“With the government’s authority to operate the bulk telephony metadata program quickly coming to an end, this case is perhaps the last chapter in the judiciary’s evaluation of this particular program’s compatibility with the Constitution,” he wrote. “It will not, however, be the last chapter in the ongoing struggle to balance privacy rights and national security interests under our Constitution in an age of evolving technological wizardry.”
National security lawyer Bradley Moss, associate counsel at the law firm of Mark Zaid, agreed.
“Judge Leon’s ruling remains in the minority among the various courts to have addressed the constitutional question of the legality of the NSA surveillance programs,” Moss told InsideSources Tuesday. “Virtually all other district court judges have deferred to the Supreme Court’s ruling in Smith v. Maryland, although several have implicitly requested that the Supreme Court revisit the Smith ruling in order to provide updated guidance in light of changes in technology.”
In the 1979 Supreme Court case Smith v. Maryland, the court ruled the use of a pen register device — which records all number called from a particular phone line — did not violate the Fourth Amendment, since telephone companies keep such records anyway.
“Although the USA Freedom Act will go into effect in a few weeks and alleviate the Second Circuit’s concerns regarding statutory authority, the overarching Fourth Amendment question remains unresolved and will most likely continue onward for some time by way of the various pending cases,” Moss said. “It remains likely – although not a certainty by any stretch – that the issue will eventually require resolution by the Supreme Court.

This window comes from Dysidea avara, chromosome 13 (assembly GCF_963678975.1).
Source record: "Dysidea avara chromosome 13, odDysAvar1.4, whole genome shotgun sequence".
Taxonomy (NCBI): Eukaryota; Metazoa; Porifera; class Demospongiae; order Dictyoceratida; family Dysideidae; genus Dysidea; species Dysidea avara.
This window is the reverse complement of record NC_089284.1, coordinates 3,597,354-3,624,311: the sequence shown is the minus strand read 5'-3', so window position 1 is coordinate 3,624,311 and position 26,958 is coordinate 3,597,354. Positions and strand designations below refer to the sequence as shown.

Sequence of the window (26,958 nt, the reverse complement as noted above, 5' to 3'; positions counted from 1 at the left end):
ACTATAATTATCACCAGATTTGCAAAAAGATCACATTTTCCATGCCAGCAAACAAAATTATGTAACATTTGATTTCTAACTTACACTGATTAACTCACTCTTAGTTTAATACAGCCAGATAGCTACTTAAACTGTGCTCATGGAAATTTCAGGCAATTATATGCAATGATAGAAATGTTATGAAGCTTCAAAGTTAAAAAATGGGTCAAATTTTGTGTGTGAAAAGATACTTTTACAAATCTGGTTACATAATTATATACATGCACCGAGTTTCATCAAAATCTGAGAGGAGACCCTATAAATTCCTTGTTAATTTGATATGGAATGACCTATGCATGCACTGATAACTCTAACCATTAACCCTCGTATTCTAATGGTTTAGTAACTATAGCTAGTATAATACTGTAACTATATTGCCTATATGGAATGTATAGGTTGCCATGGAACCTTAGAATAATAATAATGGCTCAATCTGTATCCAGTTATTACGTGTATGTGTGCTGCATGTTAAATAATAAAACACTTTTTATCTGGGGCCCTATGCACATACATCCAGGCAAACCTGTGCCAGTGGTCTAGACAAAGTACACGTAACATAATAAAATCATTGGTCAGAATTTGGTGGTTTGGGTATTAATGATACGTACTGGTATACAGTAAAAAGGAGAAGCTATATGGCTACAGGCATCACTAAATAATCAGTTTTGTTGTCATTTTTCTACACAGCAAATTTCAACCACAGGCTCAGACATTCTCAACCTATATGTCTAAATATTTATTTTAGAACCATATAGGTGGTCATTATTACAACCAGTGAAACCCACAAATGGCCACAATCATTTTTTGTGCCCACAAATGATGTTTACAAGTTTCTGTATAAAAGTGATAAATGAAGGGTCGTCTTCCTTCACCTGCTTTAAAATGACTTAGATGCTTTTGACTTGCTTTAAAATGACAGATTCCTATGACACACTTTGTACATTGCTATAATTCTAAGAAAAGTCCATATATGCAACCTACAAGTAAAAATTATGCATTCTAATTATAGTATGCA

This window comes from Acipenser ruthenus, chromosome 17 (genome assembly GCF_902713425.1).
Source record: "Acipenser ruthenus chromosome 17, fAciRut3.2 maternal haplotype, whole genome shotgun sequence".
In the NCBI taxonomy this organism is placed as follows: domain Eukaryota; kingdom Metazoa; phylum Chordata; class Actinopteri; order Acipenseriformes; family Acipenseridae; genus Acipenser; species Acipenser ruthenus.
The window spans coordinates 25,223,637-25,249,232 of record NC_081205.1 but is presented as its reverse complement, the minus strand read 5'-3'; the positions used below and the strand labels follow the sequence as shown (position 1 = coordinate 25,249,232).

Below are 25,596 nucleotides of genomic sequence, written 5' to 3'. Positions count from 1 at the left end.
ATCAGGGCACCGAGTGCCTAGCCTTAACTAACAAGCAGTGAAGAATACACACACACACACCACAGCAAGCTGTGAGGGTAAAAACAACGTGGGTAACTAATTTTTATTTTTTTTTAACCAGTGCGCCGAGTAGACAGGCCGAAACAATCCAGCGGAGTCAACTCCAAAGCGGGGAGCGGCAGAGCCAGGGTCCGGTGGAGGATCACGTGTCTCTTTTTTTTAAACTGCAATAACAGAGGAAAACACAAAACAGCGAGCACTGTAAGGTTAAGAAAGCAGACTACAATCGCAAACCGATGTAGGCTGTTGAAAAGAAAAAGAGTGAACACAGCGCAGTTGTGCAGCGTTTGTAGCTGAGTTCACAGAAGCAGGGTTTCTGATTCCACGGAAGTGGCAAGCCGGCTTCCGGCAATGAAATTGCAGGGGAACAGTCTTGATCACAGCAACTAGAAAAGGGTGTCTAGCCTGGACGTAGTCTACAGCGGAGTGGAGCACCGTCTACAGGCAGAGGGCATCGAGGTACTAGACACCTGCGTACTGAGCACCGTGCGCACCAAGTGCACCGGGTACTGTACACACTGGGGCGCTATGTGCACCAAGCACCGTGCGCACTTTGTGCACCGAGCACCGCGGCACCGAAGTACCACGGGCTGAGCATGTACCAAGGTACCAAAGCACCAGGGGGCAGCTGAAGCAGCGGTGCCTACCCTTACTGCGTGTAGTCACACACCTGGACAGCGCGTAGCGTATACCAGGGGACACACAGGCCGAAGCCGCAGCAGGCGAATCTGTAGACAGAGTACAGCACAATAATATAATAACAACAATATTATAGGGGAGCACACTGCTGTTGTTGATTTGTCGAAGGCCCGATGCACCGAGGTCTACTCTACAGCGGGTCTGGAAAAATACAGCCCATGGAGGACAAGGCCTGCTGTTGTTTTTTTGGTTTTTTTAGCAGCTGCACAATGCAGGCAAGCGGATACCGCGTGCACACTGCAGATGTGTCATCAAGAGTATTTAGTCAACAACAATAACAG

The NSA’s new program is ready to replace the bulk telephony metadata program when it expires on Nov. 29, according to an agency memo sent to Congress Monday.
“While our work is not yet complete, testing of internal systems functionality at both NSA and the telecommunications providers has begun, and exchanges of test files with the providers are under way,” the memo, obtained by Reuters, read, adding the agency “has successfully developed a technical architecture to support the new program”
National Security Agency Director Mike Rogers warned Congress earlier this fall the new program will be a slower and less effective means of preventing imminent terrorist threats.